ISIS blames bad intelligence for its success

Apparently President Barack Obama (D) isn't the only one who suffers from deficient intelligence officials.  Despite its seemingly many successes, even ISIS (Islamic State of Iraq and Syria)/ISIL (Islamic State of Iraq and Lebanon) surprised itself by conquering so much territory so quickly.  Well, that's what the ever knowledgeable State Department Spokeswoman, Marie Harf, revealed  to CNN's Wolf Blitzer.

"The president said, for a long time we've known about the serious threat from ISIL," Harf said. "But everyone, us, the Iraqis, even ISIS itself, was surprised by how quickly earlier this summer they were able to take territory in Iraq. They moved more quickly than anyone could have imagined. Assessing the will of a force to fight, the capability is one thing you can assess, but the will is a tough thing to assess. I know these are challenging assessments to do."

So challenging that even the ISIS/ISIL fighters couldn't assess their own will to fight and now, surprise! wherever their will took them, there they are.  Currently, their will of a force to fight, despite their inability to assess it, despite their underestimation of it, has taken them to the outskirts of the Iraqi capital of Baghdad, after slaughtering several hundred Iraqi overestimated soldiers a few days earlier, according to a Christian Anglican vicar there.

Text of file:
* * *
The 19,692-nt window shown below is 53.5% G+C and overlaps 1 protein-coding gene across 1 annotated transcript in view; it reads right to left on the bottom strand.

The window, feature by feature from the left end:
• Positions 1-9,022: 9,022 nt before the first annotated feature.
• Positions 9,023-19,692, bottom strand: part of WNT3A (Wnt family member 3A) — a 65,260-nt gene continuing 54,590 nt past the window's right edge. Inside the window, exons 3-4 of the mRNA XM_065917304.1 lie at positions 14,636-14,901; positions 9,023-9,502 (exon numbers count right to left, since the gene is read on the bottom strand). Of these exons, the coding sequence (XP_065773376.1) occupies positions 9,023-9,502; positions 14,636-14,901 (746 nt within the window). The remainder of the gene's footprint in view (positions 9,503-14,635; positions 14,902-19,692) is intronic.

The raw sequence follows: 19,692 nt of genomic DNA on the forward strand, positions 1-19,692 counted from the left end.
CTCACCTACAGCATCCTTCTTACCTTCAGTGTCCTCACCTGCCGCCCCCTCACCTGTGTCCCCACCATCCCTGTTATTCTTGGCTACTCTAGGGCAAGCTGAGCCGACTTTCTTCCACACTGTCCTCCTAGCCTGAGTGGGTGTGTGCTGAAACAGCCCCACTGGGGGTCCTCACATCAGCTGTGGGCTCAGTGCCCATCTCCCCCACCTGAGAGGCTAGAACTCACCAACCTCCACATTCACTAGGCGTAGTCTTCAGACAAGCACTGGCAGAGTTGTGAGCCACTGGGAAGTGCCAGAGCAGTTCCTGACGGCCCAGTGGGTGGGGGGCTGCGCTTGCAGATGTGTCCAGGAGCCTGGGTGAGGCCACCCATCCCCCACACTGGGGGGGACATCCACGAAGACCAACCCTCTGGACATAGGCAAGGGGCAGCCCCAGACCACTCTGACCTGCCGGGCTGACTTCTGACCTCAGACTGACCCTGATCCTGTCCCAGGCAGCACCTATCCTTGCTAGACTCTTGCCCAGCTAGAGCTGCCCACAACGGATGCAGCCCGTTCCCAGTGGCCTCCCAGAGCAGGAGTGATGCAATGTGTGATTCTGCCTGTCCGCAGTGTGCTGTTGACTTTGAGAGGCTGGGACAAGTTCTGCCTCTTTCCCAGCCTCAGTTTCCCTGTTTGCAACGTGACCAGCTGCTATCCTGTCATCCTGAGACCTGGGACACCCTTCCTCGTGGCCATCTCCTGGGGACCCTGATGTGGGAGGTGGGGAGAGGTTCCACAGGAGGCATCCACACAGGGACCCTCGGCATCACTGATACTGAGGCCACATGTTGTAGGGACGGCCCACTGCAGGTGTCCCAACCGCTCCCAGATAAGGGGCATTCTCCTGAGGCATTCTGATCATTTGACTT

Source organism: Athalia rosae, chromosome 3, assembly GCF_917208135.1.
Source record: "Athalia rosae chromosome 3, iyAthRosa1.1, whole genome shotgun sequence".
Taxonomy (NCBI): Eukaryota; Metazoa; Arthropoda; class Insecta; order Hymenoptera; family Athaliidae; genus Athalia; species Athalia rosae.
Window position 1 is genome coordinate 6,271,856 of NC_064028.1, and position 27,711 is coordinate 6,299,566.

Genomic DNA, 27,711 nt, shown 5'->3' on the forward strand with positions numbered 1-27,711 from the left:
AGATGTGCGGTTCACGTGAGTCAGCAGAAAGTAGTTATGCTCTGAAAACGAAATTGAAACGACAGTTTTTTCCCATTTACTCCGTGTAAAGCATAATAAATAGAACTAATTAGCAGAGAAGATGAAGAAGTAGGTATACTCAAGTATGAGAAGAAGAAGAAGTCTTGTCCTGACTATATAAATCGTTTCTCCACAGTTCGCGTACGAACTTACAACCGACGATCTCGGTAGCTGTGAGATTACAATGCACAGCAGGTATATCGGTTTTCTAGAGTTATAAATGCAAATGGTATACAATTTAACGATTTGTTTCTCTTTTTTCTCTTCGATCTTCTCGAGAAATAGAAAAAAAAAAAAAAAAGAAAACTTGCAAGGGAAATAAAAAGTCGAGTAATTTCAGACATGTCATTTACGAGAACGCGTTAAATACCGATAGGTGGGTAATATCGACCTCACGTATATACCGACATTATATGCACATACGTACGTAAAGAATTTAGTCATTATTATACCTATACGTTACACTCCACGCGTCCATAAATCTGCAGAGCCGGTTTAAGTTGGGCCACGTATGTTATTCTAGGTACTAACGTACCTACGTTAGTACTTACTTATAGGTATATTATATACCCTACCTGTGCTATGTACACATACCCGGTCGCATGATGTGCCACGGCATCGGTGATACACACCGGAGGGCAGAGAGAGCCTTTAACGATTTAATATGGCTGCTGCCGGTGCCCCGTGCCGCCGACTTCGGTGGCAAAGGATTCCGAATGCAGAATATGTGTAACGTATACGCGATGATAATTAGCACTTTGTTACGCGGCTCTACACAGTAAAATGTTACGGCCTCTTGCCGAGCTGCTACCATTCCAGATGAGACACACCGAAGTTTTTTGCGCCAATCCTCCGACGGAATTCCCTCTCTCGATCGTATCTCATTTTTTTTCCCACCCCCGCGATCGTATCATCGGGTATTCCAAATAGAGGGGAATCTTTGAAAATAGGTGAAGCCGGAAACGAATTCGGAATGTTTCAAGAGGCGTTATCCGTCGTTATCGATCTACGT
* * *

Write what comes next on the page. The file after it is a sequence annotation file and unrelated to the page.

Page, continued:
"The Islamic State are now less than 2km (1.2 miles) away from entering Baghdad. They said it could never happen and now it almost has,” Canon Andrew White of the Foundation for Relief and Reconciliation in the Middle East, a British-based charity that supports Iraq’s only Anglican church in Baghdad, said on his Facebook page early Monday morning. “Obama says he overestimated what the Iraqi Army could do. Well, you only need to be here a very short while to know they can do very, very little.”


The advance by ISIS toward Baghdad shows that the group isn't weakening despite U.S.-led airstrikes in Iraq. ISIS executed 300 Iraqi soldiers last week during their march toward the Iraqi capital and attempted to break into a prison in northern Baghdad.

This attack is very significant. It is the first infantry-like, complex, and penetrating attack in Baghdad city by ISIS since the fall of Mosul in June of this year," the Washington-based nonprofit Institute for the Study of War wrote on its website, referring to Iraq's second-largest city, which is in the Islamic State's hands. "ISIS likely carried out the attack to release some of the pressure it is facing as a result of the recent U.S. air campaign targeting its positions. The attack also signifies that, despite the heightened defenses of Baghdad in the aftermath of the fall of Mosul, ISIS is still able to carry out attacks in an area where it is unlikely to have active sleeper cells."

But maybe this is another case of underestimation.  Perhaps ISIS does develop active sleeper cells and improves its intelligence gathering by assessing its will of a force to fight.  Who knows what successes they will have.  Maybe they'll surprise themselves by underestimating and surprising us.  Here, in the US.